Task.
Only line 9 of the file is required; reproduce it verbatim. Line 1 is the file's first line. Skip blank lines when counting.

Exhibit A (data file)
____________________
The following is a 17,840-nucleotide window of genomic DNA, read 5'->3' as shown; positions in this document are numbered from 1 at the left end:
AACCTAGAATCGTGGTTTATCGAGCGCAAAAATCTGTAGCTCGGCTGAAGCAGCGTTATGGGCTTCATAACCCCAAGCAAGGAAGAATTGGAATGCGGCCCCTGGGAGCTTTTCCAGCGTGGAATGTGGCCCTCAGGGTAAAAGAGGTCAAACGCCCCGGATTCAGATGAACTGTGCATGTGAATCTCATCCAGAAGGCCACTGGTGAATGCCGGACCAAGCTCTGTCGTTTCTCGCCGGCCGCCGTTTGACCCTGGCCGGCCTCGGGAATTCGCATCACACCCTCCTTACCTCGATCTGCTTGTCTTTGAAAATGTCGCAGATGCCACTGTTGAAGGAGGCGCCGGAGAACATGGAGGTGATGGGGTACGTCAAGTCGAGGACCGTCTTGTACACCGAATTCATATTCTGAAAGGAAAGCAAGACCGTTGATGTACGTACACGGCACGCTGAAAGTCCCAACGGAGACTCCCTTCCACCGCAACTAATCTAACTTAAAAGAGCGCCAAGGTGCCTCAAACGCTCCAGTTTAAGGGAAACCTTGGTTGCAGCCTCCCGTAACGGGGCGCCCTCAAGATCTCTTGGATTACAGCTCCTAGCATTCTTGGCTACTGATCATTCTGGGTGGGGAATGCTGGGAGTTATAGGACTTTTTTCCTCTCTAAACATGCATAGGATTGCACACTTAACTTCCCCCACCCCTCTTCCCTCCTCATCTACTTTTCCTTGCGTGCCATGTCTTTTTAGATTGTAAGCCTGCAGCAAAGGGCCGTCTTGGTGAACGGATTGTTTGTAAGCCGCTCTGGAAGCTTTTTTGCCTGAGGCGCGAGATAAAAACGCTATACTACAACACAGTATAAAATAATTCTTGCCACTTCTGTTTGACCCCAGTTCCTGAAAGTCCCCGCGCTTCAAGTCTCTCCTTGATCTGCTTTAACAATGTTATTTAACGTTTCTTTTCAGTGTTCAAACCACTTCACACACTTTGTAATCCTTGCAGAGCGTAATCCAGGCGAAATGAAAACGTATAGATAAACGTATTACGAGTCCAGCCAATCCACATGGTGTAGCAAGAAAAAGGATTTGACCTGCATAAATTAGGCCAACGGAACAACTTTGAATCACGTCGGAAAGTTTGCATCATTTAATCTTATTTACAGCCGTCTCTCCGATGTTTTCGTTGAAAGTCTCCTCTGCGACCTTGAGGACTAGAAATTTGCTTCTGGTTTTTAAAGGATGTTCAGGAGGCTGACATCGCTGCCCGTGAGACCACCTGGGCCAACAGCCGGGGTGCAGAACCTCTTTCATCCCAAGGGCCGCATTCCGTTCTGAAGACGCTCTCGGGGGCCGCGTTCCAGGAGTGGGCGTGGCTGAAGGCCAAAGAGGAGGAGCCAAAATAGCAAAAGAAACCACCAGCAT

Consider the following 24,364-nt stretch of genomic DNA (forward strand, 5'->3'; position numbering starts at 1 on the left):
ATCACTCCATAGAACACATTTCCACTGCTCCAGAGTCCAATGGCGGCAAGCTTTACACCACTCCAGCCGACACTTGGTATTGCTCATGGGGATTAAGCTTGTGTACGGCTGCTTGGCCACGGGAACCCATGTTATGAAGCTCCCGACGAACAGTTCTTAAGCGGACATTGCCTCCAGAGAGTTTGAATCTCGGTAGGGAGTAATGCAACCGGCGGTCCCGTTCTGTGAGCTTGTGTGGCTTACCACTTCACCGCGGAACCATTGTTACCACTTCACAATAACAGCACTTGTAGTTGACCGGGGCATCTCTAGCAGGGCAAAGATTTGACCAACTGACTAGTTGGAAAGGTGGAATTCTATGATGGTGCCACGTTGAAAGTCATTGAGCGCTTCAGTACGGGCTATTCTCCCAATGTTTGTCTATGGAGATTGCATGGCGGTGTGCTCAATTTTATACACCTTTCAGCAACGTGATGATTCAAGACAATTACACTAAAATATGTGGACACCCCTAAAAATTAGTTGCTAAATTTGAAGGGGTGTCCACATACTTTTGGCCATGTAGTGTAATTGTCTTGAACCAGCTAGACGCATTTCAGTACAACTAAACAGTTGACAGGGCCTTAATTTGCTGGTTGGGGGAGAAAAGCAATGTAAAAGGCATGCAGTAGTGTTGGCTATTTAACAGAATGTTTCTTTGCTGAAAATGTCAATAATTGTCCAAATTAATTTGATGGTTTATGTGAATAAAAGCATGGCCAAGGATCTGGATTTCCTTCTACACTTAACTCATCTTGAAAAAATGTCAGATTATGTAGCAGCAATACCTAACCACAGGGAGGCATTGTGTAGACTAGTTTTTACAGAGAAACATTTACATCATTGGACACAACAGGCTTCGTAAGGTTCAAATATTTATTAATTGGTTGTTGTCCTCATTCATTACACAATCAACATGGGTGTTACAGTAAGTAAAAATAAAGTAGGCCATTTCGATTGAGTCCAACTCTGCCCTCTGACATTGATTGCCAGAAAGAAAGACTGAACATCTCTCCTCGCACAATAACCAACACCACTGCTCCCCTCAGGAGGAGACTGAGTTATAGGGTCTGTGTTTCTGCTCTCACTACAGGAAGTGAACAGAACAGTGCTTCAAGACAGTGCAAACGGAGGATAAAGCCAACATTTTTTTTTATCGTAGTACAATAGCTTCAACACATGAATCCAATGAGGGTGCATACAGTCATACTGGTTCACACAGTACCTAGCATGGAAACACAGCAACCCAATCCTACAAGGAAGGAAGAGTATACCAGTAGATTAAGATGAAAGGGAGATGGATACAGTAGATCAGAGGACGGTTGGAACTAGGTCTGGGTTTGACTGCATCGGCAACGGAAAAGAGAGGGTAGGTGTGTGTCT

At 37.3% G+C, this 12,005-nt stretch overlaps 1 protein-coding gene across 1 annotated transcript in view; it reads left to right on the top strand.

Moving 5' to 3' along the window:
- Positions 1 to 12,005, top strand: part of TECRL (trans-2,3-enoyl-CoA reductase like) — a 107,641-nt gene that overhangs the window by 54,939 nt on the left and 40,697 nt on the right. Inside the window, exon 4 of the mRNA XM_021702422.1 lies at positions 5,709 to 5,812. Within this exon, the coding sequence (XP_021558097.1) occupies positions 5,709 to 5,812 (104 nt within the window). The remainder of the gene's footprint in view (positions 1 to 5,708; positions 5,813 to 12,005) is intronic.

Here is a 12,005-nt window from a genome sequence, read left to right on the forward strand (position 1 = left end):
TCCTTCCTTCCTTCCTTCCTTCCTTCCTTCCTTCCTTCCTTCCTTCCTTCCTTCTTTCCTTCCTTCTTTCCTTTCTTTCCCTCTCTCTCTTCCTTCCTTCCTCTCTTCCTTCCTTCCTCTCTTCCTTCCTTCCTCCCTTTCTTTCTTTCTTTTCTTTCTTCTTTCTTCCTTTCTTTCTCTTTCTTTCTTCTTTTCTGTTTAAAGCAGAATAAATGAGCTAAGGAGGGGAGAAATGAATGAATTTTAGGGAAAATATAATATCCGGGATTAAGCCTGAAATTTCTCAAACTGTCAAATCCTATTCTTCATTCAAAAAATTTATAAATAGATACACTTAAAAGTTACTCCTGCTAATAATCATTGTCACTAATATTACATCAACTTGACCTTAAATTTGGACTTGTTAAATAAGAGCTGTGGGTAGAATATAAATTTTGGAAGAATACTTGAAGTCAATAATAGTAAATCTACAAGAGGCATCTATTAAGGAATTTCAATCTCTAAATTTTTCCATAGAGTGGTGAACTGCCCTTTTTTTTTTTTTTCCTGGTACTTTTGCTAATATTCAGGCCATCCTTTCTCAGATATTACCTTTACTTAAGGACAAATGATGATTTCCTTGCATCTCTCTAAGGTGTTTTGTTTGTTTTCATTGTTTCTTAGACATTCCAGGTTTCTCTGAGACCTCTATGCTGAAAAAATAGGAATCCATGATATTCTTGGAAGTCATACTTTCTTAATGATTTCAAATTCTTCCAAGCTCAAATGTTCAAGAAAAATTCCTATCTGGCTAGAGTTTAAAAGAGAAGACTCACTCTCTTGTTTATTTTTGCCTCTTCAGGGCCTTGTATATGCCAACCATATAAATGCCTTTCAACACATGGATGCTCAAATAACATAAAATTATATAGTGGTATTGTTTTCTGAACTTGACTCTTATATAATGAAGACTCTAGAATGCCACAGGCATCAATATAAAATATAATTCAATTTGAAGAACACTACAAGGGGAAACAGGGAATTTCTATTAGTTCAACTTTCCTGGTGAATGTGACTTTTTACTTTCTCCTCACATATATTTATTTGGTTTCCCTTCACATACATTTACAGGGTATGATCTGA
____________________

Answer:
TCCTTCCTTCCTTCCTTCCTTCCTTCCTTCCTTCCTTCCTTCCTTCCTTCCTTCTTTCCTTCCTTCTTTCCTTTCTTTCCCTCTCTCTCTTCCTTCCTTCCTCTCTTCCTTCCTTCCTCTCTTCCTTCCTTCCTCCCTTTCTTTCTTTCTTTTCTTTCTTCTTTCTTCCTTTCTTTCTCTTTCTTTCTTCTTTTCTGTTTAAAGCAGAATAAATGAGCTAAGGAGGGGAGAAATGAATGAATTTTAGGGAAAATATAATATCCGGGATTAAGCCTGAAATTTCTCAAACTGTCAAATCCTATTCTTCATTCAAAAAATTTATAAATAGATACACTTAAAAGTTACTCCTGCTAATAATCATTGTCACTAATATTACATCAACTTGACCTTAAATTTGGACTTGTTAAATAAGAGCTGTGGGTAGAATATAAATTTTGGAAGAATACTTGAAGTCAATAATAGTAAATCTACAAGAGGCATCTATTAAGGAATTTCAATCTCTAAATTTTTCCATAGAGTGGTGAACTGCCCTTTTTTTTTTTTTTCCTGGTACTTTTGCTAATATTCAGGCCATCCTTTCTCAGATATTACCTTTACTTAAGGACAAATGATGATTTCCTTGCATCTCTCTAAGGTGTTTTGTTTGTTTTCATTGTTTCTTAGACATTCCAGGTTTCTCTGAGACCTCTATGCTGAAAAAATAGGAATCCATGATATTCTTGGAAGTCATACTTTCTTAATGATTTCAAATTCTTCCAAGCTCAAATGTTCAAGAAAAATTCCTATCTGGCTAGAGTTTAAAAGAGAAGACTCACTCTCTTGTTTATTTTTGCCTCTTCAGGGCCTTGTATATGCCAACCATATAAATGCCTTTCAACACATGGATGCTCAAATAACATAAAATTATATAGTGGTATTGTTTTCTGAACTTGACTCTTATATAATGAAGACTCTAGAATGCCACAGGCATCAATATAAAATATAATTCAATTTGAAGAACACTACAAGGGGAAACAGGGAATTTCTATTAGTTCAACTTTCCTGGTGAATGTGACTTTTTACTTTCTCCTCACATATATTTATTTGGTTTCCCTTCACATACATTTACAGGGTATGATCTGA